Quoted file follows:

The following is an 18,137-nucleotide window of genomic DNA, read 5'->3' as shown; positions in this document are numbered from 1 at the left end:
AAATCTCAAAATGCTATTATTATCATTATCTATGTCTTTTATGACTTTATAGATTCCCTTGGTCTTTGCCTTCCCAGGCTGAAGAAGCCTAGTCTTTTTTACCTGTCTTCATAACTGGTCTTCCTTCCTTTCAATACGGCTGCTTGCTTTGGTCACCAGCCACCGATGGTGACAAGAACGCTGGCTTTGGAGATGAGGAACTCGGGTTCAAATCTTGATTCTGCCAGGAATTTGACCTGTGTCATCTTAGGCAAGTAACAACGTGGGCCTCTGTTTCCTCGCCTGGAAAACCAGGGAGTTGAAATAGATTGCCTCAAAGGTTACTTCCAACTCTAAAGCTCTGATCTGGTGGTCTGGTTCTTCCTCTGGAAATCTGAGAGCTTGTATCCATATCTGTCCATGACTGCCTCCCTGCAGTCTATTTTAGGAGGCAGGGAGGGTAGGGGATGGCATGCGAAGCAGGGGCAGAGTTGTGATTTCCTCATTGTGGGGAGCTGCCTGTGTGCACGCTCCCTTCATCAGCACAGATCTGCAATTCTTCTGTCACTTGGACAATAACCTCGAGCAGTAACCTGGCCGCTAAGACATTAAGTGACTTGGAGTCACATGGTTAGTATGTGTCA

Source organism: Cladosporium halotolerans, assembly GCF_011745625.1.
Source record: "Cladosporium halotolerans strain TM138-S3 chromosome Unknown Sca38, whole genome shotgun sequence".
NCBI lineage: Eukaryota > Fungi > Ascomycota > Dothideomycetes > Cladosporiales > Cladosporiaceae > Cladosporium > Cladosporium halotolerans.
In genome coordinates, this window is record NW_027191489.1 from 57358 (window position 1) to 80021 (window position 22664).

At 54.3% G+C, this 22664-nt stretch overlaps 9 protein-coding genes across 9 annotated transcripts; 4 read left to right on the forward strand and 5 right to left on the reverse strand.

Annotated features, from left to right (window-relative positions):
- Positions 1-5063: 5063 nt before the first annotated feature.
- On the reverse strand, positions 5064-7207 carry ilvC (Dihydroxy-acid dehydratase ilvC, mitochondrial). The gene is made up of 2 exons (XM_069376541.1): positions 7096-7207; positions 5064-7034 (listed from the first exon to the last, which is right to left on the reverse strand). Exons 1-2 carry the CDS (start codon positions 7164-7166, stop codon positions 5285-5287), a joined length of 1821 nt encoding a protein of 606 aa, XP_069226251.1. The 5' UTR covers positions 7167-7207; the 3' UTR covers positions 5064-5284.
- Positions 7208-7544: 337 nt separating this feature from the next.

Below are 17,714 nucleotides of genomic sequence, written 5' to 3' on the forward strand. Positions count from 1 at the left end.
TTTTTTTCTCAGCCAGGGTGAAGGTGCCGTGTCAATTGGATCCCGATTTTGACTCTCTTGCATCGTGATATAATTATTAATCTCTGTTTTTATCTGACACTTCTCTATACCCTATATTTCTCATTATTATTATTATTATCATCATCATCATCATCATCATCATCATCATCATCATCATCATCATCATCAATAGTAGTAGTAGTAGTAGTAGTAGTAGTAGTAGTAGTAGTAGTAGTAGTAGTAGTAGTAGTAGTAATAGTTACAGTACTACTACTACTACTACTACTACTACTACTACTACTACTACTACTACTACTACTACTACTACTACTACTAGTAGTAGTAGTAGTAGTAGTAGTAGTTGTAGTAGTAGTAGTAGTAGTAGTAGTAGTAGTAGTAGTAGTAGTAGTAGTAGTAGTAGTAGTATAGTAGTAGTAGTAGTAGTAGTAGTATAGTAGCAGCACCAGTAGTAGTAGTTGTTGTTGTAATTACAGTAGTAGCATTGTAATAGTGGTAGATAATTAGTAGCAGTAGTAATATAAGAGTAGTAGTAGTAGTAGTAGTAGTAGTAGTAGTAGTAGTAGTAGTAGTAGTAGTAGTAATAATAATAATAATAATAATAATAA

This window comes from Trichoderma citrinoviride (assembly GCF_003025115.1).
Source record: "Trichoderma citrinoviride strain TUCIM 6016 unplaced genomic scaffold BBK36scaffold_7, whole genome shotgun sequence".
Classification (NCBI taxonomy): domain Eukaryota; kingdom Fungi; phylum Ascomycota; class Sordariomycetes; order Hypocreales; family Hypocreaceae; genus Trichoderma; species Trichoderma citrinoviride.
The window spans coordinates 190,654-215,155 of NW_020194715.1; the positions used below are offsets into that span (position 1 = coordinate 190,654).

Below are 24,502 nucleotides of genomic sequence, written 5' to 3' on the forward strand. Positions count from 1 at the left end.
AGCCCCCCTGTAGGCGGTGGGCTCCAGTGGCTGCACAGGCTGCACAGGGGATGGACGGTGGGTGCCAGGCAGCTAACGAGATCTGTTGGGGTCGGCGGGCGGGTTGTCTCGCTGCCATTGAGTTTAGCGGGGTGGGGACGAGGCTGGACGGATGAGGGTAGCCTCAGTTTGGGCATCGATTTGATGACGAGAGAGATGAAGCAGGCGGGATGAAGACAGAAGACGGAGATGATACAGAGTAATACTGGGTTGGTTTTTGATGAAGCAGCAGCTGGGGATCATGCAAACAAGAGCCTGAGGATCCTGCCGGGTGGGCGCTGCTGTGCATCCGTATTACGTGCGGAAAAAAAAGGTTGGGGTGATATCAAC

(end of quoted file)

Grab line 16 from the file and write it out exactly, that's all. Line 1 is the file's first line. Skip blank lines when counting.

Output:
Classification (NCBI taxonomy): domain Eukaryota; kingdom Fungi; phylum Ascomycota; class Sordariomycetes; order Hypocreales; family Hypocreaceae; genus Trichoderma; species Trichoderma citrinoviride.